Many of the problems we have seen with procurement have stemmed from poor governance arrangements.

Getting people with the right skills and experience

Gaps in staff capability can pose a significant risk. Public organisations should consider whether they have people with the right expertise for procurement on a case-by-case basis. If they do not, then they should consider seeking external expertise. Getting the right expertise is particularly important for large procurement projects.

Identifying and managing conflicts of interest

Our work sometimes shows that conflicts of interest are not always properly identified or managed during the procurement process. There are also variations in how well organisations understand the importance and practices of declaring, assessing, and managing conflicts of interest during a procurement.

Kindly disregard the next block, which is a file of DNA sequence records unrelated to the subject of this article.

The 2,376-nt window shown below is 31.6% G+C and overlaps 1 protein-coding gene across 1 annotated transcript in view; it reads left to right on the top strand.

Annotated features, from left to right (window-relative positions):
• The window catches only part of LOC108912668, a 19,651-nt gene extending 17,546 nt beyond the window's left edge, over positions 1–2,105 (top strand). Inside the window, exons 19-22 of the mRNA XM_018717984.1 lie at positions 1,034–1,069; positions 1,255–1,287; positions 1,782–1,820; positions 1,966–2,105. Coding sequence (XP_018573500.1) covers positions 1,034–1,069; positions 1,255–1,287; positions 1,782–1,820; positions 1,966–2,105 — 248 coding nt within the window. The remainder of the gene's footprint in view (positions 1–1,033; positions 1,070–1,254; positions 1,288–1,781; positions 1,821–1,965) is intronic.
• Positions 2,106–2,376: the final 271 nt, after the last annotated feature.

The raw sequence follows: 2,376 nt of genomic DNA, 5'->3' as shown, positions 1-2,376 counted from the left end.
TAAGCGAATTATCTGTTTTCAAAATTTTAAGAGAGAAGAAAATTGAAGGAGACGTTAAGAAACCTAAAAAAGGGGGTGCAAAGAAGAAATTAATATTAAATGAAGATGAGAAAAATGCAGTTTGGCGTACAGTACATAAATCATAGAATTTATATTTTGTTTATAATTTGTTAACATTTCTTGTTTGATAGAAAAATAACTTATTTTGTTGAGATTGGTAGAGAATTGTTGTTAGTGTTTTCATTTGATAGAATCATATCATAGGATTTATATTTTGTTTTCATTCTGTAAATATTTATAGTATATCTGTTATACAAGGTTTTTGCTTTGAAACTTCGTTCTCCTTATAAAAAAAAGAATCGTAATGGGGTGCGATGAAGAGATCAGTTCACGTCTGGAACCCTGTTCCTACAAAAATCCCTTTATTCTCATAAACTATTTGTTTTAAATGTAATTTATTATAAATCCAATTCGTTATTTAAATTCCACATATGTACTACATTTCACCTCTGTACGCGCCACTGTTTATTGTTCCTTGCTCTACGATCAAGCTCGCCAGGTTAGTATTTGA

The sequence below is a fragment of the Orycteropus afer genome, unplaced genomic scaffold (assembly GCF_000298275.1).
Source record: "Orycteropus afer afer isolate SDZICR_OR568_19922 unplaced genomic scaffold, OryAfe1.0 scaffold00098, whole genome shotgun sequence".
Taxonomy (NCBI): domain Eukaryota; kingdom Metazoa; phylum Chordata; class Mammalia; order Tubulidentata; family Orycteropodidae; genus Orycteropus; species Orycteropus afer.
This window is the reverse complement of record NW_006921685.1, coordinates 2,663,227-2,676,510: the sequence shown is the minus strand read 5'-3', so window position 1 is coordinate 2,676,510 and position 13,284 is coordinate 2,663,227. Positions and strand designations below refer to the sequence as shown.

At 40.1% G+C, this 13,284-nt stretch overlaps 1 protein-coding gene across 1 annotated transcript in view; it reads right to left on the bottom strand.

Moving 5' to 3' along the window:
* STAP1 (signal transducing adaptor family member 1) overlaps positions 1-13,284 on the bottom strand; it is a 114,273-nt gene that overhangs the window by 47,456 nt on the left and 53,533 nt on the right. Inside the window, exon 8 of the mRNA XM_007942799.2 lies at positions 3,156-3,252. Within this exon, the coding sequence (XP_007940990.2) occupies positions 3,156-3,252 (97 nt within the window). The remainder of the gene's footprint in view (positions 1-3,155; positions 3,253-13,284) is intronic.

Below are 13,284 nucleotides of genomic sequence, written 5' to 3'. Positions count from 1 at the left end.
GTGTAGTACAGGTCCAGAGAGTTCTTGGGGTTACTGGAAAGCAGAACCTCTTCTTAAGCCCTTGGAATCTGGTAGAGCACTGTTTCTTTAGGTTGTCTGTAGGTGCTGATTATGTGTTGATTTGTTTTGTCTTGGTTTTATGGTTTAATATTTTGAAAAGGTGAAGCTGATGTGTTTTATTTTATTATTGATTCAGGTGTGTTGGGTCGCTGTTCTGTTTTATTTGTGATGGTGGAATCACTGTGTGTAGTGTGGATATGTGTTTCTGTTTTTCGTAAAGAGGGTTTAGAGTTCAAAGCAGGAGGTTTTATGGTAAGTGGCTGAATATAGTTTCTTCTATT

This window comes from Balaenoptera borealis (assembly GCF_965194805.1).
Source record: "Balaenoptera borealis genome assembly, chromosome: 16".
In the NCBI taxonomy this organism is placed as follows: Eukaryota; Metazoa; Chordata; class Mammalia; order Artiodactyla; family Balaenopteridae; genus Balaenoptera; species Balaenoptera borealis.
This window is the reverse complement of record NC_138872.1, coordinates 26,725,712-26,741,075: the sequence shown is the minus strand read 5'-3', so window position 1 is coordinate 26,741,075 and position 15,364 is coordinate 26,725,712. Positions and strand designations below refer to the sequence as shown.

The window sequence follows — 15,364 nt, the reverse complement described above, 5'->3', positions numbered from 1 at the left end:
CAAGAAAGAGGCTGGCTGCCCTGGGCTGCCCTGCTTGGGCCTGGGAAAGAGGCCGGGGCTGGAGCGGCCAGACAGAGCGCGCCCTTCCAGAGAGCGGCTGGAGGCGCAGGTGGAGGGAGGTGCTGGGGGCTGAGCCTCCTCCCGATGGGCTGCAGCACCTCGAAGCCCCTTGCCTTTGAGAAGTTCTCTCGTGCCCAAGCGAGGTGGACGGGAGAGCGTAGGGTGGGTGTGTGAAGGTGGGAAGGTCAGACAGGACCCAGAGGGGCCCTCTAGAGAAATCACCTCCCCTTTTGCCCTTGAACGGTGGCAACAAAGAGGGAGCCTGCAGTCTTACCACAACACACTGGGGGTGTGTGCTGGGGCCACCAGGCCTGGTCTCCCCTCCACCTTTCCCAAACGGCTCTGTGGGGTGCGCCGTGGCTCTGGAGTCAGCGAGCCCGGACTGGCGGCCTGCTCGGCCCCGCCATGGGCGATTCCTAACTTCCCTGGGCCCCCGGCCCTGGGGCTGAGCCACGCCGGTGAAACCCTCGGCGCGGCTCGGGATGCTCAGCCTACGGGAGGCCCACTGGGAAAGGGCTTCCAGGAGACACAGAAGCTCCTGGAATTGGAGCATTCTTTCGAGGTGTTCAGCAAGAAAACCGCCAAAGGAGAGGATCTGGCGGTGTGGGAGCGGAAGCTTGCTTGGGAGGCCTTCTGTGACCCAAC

Not all conflicts of interest will be apparent at the start of a procurement process. Some might come up at a later stage. It is important that public organisations remain mindful of conflicts of interest throughout the procurement process.

Our proposed audit work

Our audit work has shown us that making the right start to a procurement is critical to its success. This includes ensuring that those involved in the procurement are suitably qualified and skilled, and that the appropriate governance arrangements have been adopted.

Procurement capability is still an issue for public organisations. Having the right capability is important for a procurement to be done well, generating favourable procurement outcomes, and making best use of the resources available. It also supports good investment decisions. Conversely, poor capability can result in wasted resources, unfair practices, a lack of transparency, and frustration for suppliers. Our intended work on MBIE as a functional leader (see Part 2) will look at how well it has addressed capability issues.